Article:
But people who have obstructive sleep apnea, a condition that causes people to stop breathing intermittently throughout the night, may sleep with their mouth open, causing even more saliva to dry up overnight. In one study, of 744 people with sleep apnea, 30.4 percent had bad breath.Some studies have found that people who have sleep apnea are more likely to also have periodontal disease, a condition that is also linked to bad breath.
Sinus infection and Post Nasal Drip
Chronic low grade sinus infections drain post nasal to the back of the throat not only causing mucous congestion but odour from the infection. Often driven by allergies and fungal infections, treating the sinus infection often eases bad breath.
Wiping Out Bad Breath
The best solutions for bad breath are to get rid of the problem permanently. Breath mints only work temporarily, and they’re usually loaded with sugar, which isn’t good for your teeth. And mouthwash may work, but antibacterial mouthwashes like Listerine® not only kill the bad bacteria in your mouth, but also kill the beneficial bacteria too, leaving your mouth vulnerable to gum disease.
If the cause of your bad breath is something as simple as decaying food, brushing your teeth twice a day, flossing once a day and getting regular dental cleanings can really help.
Xylitol mints and xylitol gum offer another solution for those times when your breath smells less than sweet. Unlike sugar, xylitol has some long-lasting beneficial effects. It not only directly freshens the breath, but it also inhibits mutans streptococci, the bacteria responsible for gum disease and tooth decay. Xylitol lowers levels of mutans streptococci in plaque and saliva because these bacteria are unable to use xylitol as an energy source. Xylitol also stops the bacteria from sticking to the tooth surface and stops the bacteria from producing acid that wears down the tooth’s surface.To reduce cavities, aim for 6 to 10 grams per day.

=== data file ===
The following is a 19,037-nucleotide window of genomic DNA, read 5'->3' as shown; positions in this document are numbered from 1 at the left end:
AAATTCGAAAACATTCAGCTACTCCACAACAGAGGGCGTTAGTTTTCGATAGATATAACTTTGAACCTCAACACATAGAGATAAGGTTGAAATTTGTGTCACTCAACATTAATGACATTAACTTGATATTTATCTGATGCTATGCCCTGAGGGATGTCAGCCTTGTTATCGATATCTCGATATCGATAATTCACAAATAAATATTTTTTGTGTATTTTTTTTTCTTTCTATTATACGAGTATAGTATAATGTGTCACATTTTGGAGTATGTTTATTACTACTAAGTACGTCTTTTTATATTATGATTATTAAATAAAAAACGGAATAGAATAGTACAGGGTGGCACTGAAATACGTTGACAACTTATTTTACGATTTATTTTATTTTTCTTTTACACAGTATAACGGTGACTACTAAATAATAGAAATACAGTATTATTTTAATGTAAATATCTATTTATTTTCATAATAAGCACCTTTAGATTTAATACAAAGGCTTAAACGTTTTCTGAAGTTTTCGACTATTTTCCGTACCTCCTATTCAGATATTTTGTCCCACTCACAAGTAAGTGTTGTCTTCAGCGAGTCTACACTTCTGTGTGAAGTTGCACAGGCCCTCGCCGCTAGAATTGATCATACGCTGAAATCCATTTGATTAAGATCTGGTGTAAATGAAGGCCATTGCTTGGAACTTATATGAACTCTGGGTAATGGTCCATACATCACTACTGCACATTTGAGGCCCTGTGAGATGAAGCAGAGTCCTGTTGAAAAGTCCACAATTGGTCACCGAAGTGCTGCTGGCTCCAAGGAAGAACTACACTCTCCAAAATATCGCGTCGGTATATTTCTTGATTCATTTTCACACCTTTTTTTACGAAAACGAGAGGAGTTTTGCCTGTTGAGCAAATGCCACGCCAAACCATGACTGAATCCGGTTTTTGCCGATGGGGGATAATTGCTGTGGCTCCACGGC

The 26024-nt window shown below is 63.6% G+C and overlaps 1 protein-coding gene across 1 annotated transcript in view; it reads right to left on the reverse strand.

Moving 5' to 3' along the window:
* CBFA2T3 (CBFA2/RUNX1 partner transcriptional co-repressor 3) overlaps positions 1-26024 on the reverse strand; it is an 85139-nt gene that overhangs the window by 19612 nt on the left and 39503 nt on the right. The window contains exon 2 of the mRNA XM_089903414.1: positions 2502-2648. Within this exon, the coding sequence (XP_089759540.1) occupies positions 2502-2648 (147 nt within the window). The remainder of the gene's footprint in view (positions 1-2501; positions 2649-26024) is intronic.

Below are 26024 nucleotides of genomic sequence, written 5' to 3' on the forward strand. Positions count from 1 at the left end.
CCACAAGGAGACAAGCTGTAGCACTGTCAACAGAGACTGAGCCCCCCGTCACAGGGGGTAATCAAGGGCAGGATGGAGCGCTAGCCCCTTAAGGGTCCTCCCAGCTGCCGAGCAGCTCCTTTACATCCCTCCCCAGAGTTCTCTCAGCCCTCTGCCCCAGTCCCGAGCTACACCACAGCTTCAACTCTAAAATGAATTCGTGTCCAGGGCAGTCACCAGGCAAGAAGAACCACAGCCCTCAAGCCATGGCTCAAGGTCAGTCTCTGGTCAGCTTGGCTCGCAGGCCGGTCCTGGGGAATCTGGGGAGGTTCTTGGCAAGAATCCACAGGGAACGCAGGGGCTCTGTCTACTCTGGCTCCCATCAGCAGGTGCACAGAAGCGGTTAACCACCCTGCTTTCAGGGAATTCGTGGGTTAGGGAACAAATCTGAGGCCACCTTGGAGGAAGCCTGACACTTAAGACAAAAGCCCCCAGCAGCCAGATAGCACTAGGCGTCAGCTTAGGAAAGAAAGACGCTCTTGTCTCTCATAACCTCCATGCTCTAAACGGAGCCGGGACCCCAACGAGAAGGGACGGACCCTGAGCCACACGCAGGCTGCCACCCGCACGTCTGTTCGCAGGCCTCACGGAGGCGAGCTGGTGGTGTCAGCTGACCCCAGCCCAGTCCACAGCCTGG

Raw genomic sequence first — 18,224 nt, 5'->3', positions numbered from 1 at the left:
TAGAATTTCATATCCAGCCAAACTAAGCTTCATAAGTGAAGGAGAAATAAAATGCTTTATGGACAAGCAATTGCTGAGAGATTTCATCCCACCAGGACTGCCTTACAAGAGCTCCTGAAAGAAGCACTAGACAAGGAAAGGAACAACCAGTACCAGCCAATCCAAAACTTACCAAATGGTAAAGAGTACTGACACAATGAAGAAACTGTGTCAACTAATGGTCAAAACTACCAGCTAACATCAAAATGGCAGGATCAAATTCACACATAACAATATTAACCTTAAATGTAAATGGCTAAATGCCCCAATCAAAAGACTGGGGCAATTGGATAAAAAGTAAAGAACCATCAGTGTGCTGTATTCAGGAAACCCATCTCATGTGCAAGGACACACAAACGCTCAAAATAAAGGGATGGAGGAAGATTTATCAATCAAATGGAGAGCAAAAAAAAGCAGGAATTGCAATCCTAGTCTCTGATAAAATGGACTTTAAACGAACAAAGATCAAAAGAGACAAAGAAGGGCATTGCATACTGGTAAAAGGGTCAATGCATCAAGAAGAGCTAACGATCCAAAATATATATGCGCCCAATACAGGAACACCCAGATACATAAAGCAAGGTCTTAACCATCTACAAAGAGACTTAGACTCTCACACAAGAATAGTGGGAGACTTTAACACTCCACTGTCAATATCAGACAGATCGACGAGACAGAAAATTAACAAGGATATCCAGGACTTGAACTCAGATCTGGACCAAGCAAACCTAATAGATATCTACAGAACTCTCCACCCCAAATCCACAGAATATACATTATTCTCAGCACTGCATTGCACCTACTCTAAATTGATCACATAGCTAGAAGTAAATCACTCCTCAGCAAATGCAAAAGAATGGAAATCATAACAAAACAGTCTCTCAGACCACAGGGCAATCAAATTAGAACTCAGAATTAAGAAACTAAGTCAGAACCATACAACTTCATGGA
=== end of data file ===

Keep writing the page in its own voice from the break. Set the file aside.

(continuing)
If you suffer from chronic bad breath, it’s a good idea to get checked out by a dentist and a health practitioner who can test you for other conditions such as an H. pylori infection, gum disease, cavities, diabetes, sinus infections, sleep apnea or kidney disease.
Taking a good probiotic can help sweeten up your breath. In one study, researchers gave the probiotic Lactobacillus salivarius along with the sweetener xylitol in tablet form to 20 subjects who suffered from halitosis. After two weeks of taking the probiotic, the subjects’ bad breath decreased. Their gums were also healthier, with less bleeding during probing.
Finally, using a tongue scraper to remove the coating on your tongue can help freshen your breath. By cleaning the tongue, you can get rid of 70 percent of oral sulfide gases, which play a role in bad breath.
Invisible Clues to Your Health
Bad breath isn’t always just a sign that you need to brush your teeth. Sometimes, it’s a clue that something else is wrong such as gum disease, an H. pylori infection or diabetic complications. By doing some detective work, we can read the clues your breath is leaving behind to figure out why you have bad breath in the first place.